Divorce, Part 4 of 7: Update Your Advance Directive

Your Advance Directive (sometimes also called a Health Care Power of Attorney) is a document that gives the person you name (your “Agent”) legal authority to make your health care decisions for you if you cannot make them for yourself.  It may also state your wishes regarding end-of-life care (tube feeding and life support), organ donation, and cremation or burial.

In Oregon and Washington, divorce automatically revokes an ex-spouse’s appointment as your Agent.  It is very important to review your Advance Directive and to consider whether new Agents need to be named.  If you revoke your Advance Directive, you should try to find any copies and destroy them.

Tip:     Update your emergency contact with your employer and doctor’s office.  If you gave a copy of your Advance Directive to your doctor’s office, make sure you keep them informed regarding any changes.

Your doctors will look to you to make your own health care decisions if you are conscious, able to understand questions, and able to communicate in any way – including blinking for yes or no.  If you are totally unable to effectively respond, your health care Agent is the person your doctors will consult.  You will want to give your Agent as much guidance as possible regarding your wishes, especially for end-of-life care.  Therefore, your Agent should be someone with whom you feel comfortable having very personal discussions.  Your Agent does not necessarily have to be someone who lives near you.  However, they should be willing to travel to be at your bedside in the event of a medical crisis.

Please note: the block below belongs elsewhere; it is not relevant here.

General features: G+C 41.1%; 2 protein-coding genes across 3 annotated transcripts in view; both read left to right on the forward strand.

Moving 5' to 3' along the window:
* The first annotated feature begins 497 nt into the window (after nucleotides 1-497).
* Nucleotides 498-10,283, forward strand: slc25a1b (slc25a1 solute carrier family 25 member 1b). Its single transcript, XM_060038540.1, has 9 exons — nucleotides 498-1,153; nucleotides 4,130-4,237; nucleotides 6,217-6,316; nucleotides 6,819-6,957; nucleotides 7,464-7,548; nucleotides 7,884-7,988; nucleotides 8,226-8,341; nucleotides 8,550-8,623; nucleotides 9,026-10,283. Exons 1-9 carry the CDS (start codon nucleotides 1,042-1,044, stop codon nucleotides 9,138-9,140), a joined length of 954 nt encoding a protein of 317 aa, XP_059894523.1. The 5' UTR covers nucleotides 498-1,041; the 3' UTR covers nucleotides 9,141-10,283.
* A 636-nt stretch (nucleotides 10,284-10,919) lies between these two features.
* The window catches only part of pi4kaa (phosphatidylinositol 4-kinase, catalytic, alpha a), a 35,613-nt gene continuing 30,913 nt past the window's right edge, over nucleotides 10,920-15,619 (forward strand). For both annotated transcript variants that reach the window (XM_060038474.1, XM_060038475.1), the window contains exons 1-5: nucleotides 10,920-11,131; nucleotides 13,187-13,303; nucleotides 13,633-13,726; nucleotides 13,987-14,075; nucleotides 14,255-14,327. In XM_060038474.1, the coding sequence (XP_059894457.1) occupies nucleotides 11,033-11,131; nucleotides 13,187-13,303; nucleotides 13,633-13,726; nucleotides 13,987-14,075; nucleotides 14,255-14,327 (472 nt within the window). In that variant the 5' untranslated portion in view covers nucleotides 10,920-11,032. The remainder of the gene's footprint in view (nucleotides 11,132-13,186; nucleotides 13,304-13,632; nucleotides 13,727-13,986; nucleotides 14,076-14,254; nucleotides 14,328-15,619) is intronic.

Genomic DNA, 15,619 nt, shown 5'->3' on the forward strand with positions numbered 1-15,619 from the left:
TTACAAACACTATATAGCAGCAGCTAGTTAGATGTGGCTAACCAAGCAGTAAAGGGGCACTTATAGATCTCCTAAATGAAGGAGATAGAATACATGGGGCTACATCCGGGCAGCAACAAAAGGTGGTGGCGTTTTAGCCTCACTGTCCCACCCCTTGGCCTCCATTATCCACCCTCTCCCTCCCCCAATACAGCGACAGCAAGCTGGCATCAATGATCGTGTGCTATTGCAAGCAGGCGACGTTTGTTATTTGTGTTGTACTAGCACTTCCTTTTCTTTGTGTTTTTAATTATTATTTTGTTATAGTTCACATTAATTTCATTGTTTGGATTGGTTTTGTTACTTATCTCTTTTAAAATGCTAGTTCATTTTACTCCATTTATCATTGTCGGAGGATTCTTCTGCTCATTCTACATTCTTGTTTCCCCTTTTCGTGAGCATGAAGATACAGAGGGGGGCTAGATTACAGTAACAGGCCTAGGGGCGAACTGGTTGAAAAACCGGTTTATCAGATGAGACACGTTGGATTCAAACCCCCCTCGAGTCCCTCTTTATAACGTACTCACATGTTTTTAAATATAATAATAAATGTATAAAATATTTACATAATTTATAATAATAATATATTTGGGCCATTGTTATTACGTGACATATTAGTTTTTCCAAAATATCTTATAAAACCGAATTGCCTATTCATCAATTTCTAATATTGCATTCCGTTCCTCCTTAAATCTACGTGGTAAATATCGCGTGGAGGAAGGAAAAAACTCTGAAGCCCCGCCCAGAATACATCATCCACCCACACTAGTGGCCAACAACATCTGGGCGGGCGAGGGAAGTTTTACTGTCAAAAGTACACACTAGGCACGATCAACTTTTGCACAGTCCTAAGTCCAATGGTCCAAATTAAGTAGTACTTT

Tip:     Before appointing your Agent, speak to him/her to confirm that your Agent is comfortable playing this role in your estate plan.  There is no point in naming someone who would feel unable to shoulder the responsibility and decline to serve. 

Additional guidance can also be very important when it comes to your health care.  If you can explain to your family under what circumstances you would, or would not, want your life prolonged by tube feeding and life support, your family is less likely to dispute your wishes.  They can be emotionally reassured knowing that they are doing what you wanted them to do, rather than making their best guess.  Imagine how difficult it would be to “pull the plug” on a loved one, when you aren’t sure whether they would want to be kept living?  We probably all remember the situation of Terry Shaivo.  Her husband and her parents couldn’t agree on her wishes, and a nasty fight ensued.

Make sure you also talk with your lawyer about your state’s options for end-of-life care.  There may be additional directives or instructions that you should consider.

Review your Advance Directive or Health Care Power of Attorney with your lawyer.  You will likely want to revoke it and sign a new one.